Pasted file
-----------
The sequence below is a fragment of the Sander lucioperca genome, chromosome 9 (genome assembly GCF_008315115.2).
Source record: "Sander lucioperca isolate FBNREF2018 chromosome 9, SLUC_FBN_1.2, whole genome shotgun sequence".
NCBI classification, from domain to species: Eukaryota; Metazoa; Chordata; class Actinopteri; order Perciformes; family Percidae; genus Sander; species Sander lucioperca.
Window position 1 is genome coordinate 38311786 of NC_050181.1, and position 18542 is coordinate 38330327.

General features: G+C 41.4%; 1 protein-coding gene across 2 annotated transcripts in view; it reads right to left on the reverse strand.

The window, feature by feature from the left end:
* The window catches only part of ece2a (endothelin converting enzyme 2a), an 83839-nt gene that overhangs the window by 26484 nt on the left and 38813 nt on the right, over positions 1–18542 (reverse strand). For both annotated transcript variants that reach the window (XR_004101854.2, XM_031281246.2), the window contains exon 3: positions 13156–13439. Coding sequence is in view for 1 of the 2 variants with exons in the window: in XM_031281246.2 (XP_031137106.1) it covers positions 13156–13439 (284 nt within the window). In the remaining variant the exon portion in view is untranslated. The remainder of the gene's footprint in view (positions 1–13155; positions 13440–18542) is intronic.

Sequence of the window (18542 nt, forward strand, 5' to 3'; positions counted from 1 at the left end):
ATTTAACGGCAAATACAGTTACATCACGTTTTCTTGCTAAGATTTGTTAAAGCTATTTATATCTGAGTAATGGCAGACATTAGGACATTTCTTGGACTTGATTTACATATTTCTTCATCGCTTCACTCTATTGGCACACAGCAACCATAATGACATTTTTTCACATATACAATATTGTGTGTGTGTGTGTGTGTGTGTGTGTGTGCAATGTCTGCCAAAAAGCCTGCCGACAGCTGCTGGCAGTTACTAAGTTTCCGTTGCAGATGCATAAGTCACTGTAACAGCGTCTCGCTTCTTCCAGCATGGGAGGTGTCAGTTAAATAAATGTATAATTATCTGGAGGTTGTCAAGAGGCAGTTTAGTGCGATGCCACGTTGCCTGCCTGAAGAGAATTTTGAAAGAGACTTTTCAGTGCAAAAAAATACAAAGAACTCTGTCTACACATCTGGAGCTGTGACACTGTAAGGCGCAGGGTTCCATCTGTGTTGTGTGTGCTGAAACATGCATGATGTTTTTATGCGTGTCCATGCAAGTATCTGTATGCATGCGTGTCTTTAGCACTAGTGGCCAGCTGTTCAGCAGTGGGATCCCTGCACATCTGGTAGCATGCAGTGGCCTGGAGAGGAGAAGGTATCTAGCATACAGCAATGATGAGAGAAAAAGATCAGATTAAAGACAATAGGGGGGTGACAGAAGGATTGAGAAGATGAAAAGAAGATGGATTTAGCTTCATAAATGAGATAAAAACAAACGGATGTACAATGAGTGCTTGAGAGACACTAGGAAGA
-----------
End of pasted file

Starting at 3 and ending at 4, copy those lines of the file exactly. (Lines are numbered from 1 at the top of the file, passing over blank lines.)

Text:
NCBI classification, from domain to species: Eukaryota; Metazoa; Chordata; class Actinopteri; order Perciformes; family Percidae; genus Sander; species Sander lucioperca.
Window position 1 is genome coordinate 38311786 of NC_050181.1, and position 18542 is coordinate 38330327.